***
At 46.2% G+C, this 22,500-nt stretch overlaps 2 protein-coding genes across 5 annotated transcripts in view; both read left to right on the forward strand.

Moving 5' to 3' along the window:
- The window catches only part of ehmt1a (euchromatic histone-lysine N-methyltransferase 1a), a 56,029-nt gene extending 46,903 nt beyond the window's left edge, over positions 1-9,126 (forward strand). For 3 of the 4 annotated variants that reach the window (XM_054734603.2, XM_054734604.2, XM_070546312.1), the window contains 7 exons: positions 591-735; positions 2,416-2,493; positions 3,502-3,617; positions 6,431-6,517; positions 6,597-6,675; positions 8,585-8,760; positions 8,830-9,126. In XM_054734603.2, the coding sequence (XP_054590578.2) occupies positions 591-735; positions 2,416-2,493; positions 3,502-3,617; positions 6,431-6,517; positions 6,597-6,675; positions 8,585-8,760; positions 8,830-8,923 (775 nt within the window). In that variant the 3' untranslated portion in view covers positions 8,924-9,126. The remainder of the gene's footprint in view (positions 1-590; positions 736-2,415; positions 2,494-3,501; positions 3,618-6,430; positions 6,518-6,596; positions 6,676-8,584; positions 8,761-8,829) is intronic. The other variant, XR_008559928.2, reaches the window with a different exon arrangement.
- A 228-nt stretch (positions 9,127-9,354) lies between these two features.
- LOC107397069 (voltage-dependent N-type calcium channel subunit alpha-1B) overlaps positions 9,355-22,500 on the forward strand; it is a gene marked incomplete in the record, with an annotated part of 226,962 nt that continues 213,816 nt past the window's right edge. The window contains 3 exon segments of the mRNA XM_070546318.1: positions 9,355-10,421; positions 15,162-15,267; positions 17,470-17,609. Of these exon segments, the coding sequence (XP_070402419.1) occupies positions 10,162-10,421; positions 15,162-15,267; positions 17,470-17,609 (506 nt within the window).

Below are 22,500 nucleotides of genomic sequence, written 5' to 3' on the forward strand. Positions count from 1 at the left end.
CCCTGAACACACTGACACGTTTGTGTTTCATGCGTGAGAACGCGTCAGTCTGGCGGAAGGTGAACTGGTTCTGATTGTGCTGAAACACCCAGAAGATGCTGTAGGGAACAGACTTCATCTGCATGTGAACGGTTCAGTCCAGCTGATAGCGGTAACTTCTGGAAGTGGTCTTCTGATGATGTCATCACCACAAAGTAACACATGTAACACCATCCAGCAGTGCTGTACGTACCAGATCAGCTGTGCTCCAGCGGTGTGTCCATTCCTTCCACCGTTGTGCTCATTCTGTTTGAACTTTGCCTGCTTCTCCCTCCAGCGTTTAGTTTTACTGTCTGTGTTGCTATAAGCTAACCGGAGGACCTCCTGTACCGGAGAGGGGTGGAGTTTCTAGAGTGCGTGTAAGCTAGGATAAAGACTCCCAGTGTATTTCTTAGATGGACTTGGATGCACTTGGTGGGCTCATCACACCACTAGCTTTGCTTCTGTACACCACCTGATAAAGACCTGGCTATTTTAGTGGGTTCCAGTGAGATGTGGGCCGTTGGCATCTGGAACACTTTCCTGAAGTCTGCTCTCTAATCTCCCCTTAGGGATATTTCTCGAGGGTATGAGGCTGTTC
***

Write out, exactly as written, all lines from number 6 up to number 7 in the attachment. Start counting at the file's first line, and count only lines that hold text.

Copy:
Below are 22,500 nucleotides of genomic sequence, written 5' to 3' on the forward strand. Positions count from 1 at the left end.
CCCTGAACACACTGACACGTTTGTGTTTCATGCGTGAGAACGCGTCAGTCTGGCGGAAGGTGAACTGGTTCTGATTGTGCTGAAACACCCAGAAGATGCTGTAGGGAACAGACTTCATCTGCATGTGAACGGTTCAGTCCAGCTGATAGCGGTAACTTCTGGAAGTGGTCTTCTGATGATGTCATCACCACAAAGTAACACATGTAACACCATCCAGCAGTGCTGTACGTACCAGATCAGCTGTGCTCCAGCGGTGTGTCCATTCCTTCCACCGTTGTGCTCATTCTGTTTGAACTTTGCCTGCTTCTCCCTCCAGCGTTTAGTTTTACTGTCTGTGTTGCTATAAGCTAACCGGAGGACCTCCTGTACCGGAGAGGGGTGGAGTTTCTAGAGTGCGTGTAAGCTAGGATAAAGACTCCCAGTGTATTTCTTAGATGGACTTGGATGCACTTGGTGGGCTCATCACACCACTAGCTTTGCTTCTGTACACCACCTGATAAAGACCTGGCTATTTTAGTGGGTTCCAGTGAGATGTGGGCCGTTGGCATCTGGAACACTTTCCTGAAGTCTGCTCTCTAATCTCCCCTTAGGGATATTTCTCGAGGGTATGAGGCTGTTC